Scoring higher than many of the big boys (we’re looking at you Schuberth and Scorpion!) budget Spanish lid maker MT nudges up to No.8 for 2022. Of their eight recently tested helmets, one scored a maximum 5/5 stars, four scored 4/5 and three 3/5 putting them in a very healthy position. That’s particularly incredible when you realise the average price of those tested MT helmets is just a smidge over £100! Top job MT. Check out our MT reviews here.
At No.9, Bell are still doing well, though their three star Bell Qualifier DLX MIPS and Bell RS2 has spoiled their party a bit, meaning they’ve slipped down from 4th place a few years ago. Having said that, Bell has scored a massive 4.3/5 across all 15 tested helmets over the years, which is one of the highest ratings of any helmet brand we’ve seen. But because we weight recent reviews more heavily, it’s enough to push Bell down the rankings a few places. As always, you can read all our Bell helmet reviews here.
Another Italian brand pops back into our top 10 for 2022. Airoh has had 5 helmets tested over recent years, scoring an average of 3.7/5 stars, with their 5 star rated polycarbonate Valor full face really helping their cause – though none of their helmets have dropped below 3 stars since our 2016 cut-off. Well done Airoh, and here’s to you climbing our top ten over the coming years.
So that’s our best helmet brands for UK ECE tested helmets 2022. Read on to find out why our chart simply provides a snapshot using publicly available data to give helmet buyers a way to quickly find safety tested helmets, and why it can’t be comprehensive and give equal covering to all helmet brands.
Sharp methodology for test motorcycle helmts
Any chart/study like this has it’s drawbacks of course, but hopefully it’s a pretty good snapshot of how safe some of the main helmet brands will perform in an accident, relative to each other.
This table relies on SHARP crash helmet testing data only (covering 2016 to 2022) so it’s never going to be fully comprehensive. And we’ve not included every helmet brand in the list. There’s a few reasons for this. Maybe they’ve not been tested enough to give a reasonably reliable amount of data – or maybe they’ve not been tested at all. Or maybe they’ve so little distribution, that we’ve chosen to leave a brand out. We’ve tended to focus on the main brands – meaning brands that are more widely known and which helmet buyers will want to know about and be able to find in motorbike shops.
Our main drawback is the limited number of helmets tested for some brands which will slant the figures – SHARP choose and buy the helmets themselves, so that’s bound to skew the figures. If a brand’s helmets haven’t been chosen for testing, then they simply won’t appear in our table.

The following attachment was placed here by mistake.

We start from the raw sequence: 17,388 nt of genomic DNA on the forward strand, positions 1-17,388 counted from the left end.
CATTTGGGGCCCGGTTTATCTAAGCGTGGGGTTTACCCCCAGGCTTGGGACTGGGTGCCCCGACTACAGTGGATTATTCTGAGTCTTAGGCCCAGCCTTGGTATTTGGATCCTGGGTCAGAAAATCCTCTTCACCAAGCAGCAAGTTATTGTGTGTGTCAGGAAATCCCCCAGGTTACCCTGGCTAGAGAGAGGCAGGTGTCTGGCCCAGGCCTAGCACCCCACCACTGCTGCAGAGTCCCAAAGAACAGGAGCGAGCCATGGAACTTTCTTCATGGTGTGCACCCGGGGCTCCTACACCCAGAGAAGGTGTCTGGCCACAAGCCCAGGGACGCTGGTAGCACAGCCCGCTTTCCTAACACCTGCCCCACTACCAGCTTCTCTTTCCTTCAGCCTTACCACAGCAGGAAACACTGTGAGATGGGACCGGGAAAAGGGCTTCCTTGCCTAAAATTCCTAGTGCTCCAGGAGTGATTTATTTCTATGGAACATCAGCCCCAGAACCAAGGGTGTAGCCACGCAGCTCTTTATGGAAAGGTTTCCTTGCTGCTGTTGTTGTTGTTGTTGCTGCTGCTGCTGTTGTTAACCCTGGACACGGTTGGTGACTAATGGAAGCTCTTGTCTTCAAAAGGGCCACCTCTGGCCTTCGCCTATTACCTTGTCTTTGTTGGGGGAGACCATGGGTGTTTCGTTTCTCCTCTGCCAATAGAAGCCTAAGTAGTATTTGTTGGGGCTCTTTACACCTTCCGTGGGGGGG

As alluded to above, to avoid sample size skewing, we’ve excluded some brands where a brand hasn’t had a reasonable tested sample size. Why? Well, imagine one brand has 10 helmets tested with an average score of 3 stars, they could be below a brand with just one helmet scoring 4. So because of this, where there’s only a handful of helmets available to score, we’ve usually removed the brand from the survey.
And of course, SHARP only tests ECE helmets bought in the UK, which may be different from helmets found in DOT or other areas.
It’s worth pointing out that there are some detractors of the SHARP test too, reckoning that it’s not real world enough. Which may or may not be true. However, we think it’s about as good as it gets – you can read what the test entails here and an analysis of SHARP data here and make your own mind up if you like.
Whatever your point of view, what is going for the SHARP testing regime is that it’s held under controlled circumstances in a laboratory so each helmet should be subject to an identical test – meaning it’s possible to compare the results of each test on each helmet. Yes, agreed, it might not fully simulate the accident where you hit diesel while hanging off your Z1000 and bash your helmet on a curbstone at a 15 degree angle then scrail it down the road for 100 yards, but it does subject the helmet to impacts from multiple sides and show which individual helmets – all things being equal – perform best. So, we reckon it’s about as good information as is available and that’s what we’re basing this analysis on.
The scoring is simple. Where a helmet was awarded five stars, we’ve given it 5 points. Where it scored one star we’ve given it 1 point. We then add up the total number of points and divide it by the number of helmets tested over the last few years to find the average (mean). We then ordered the list, putting the highest scoring first. In the event of a tie-break, we also looked at helmet scores since testing began and took them into account.